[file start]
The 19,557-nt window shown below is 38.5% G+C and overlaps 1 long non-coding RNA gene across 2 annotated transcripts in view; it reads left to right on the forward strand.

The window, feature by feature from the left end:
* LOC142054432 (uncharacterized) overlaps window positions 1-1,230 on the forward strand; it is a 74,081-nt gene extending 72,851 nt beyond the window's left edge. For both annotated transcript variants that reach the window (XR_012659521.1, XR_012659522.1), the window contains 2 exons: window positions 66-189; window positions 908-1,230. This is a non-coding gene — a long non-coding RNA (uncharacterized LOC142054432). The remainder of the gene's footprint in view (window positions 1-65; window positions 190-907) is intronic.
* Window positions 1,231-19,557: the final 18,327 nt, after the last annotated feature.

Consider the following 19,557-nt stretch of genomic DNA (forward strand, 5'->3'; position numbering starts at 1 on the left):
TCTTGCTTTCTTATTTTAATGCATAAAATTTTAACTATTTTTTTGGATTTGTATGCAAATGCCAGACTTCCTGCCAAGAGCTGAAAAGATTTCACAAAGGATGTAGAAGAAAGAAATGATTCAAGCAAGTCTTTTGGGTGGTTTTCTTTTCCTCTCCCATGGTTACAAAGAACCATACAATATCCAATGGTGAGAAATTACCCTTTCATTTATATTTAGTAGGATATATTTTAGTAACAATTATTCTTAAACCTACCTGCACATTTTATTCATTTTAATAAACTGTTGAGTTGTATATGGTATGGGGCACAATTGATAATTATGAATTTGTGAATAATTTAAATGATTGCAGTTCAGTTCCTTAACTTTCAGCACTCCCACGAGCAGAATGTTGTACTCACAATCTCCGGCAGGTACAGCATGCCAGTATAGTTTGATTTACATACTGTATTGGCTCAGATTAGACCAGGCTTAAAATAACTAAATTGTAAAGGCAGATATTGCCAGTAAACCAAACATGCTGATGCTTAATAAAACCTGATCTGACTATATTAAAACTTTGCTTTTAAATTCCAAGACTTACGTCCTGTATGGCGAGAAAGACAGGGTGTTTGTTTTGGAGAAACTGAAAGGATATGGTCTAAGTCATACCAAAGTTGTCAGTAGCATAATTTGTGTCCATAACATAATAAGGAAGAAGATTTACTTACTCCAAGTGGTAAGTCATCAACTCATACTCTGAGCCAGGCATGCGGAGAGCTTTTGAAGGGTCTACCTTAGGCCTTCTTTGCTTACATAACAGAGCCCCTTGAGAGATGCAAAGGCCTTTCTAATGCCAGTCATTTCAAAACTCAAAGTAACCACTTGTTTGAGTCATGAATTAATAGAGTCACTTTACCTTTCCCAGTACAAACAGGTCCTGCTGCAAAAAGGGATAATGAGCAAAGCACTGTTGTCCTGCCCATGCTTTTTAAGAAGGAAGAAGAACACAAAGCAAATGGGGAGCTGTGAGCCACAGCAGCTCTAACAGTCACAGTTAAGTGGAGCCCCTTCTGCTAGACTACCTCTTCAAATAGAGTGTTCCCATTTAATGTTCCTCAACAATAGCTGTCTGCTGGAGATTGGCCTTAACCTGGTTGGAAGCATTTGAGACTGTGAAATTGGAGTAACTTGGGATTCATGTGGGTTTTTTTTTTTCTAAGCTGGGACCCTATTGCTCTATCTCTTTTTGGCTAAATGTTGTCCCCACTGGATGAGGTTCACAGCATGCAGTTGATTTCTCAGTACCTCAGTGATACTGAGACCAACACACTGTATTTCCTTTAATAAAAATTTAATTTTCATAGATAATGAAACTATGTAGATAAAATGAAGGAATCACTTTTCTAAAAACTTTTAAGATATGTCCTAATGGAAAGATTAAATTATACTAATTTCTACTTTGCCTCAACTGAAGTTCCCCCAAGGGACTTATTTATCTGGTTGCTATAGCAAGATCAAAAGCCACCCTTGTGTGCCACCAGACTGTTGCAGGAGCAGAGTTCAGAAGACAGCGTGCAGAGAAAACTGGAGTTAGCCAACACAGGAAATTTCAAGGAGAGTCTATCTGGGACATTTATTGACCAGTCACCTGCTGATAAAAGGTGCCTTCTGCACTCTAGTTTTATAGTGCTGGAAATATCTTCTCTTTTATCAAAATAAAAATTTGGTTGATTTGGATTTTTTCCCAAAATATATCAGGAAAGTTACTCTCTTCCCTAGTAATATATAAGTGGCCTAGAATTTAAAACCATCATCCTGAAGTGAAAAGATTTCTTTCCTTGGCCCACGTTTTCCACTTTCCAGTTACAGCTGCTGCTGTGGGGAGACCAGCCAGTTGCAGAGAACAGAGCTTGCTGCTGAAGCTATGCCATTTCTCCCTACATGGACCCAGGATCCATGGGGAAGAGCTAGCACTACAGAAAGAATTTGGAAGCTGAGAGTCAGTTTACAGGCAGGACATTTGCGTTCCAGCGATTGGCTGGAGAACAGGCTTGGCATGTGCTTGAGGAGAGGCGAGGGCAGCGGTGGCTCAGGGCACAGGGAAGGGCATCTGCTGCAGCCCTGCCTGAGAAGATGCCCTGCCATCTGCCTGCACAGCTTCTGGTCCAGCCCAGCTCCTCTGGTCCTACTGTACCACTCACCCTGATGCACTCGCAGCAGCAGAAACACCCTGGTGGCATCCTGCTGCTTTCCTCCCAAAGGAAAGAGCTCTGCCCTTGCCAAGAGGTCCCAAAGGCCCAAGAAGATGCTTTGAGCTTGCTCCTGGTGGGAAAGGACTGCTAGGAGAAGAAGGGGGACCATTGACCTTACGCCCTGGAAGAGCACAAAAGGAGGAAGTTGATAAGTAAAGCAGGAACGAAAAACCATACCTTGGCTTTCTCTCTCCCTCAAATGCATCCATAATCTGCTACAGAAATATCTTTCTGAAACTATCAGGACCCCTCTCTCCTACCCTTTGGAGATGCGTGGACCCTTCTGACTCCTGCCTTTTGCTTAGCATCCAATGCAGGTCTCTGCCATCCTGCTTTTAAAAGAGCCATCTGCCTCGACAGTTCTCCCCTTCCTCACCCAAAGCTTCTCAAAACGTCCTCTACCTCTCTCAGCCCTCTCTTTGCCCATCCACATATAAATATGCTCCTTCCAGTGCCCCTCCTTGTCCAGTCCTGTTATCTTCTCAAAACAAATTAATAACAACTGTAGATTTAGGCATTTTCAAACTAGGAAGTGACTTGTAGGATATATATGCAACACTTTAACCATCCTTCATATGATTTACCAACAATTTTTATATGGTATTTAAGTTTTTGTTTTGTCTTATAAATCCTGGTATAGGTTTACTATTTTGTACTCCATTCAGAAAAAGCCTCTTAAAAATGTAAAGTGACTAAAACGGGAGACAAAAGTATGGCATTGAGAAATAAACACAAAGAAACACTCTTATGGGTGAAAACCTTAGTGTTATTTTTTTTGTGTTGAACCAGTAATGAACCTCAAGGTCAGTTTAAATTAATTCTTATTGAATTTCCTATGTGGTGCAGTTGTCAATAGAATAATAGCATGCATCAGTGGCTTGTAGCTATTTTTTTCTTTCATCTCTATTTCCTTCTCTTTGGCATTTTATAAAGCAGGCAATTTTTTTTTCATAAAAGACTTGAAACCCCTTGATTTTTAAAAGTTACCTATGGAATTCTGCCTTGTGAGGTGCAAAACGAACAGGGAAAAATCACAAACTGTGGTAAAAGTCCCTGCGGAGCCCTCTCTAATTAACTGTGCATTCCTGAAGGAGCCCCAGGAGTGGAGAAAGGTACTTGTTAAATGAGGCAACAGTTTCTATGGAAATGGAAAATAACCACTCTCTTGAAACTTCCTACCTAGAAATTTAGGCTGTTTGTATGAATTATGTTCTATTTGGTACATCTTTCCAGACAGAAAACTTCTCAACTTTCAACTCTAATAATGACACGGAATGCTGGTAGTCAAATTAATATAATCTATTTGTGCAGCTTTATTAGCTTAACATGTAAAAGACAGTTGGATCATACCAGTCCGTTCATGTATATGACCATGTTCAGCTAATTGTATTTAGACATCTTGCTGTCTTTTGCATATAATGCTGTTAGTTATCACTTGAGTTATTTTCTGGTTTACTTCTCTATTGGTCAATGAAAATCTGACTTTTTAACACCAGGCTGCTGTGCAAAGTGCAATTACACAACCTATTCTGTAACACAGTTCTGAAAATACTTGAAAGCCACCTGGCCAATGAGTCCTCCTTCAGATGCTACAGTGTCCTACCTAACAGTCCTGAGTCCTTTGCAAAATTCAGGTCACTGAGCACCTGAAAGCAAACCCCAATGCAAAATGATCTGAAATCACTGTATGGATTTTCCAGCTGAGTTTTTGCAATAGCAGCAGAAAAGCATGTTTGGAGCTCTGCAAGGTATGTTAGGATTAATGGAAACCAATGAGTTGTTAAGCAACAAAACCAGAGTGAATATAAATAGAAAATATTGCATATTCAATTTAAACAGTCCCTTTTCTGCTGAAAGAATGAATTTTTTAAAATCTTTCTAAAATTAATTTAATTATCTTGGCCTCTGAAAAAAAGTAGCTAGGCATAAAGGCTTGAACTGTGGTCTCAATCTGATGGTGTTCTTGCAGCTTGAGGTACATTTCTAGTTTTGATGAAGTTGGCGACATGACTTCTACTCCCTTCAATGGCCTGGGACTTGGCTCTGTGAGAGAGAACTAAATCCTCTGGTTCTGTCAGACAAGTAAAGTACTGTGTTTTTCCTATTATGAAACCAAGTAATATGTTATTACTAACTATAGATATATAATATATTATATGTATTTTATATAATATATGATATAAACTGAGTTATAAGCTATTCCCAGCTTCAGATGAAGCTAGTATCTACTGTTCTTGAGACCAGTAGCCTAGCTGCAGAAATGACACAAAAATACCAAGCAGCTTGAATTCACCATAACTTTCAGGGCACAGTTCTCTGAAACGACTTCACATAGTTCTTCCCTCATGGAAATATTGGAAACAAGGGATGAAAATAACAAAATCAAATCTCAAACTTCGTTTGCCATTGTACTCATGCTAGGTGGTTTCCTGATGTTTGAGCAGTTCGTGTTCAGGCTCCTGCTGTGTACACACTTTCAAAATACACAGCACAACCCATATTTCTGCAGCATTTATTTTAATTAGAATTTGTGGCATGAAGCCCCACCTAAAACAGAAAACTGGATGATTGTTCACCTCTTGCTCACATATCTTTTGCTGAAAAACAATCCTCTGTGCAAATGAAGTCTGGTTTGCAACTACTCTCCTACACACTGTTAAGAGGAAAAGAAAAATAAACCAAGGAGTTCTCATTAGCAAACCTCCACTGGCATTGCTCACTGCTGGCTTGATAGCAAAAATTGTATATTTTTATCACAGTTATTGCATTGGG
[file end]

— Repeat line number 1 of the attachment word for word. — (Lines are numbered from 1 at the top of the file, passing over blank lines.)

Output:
The 19,557-nt window shown below is 38.5% G+C and overlaps 1 long non-coding RNA gene across 2 annotated transcripts in view; it reads left to right on the forward strand.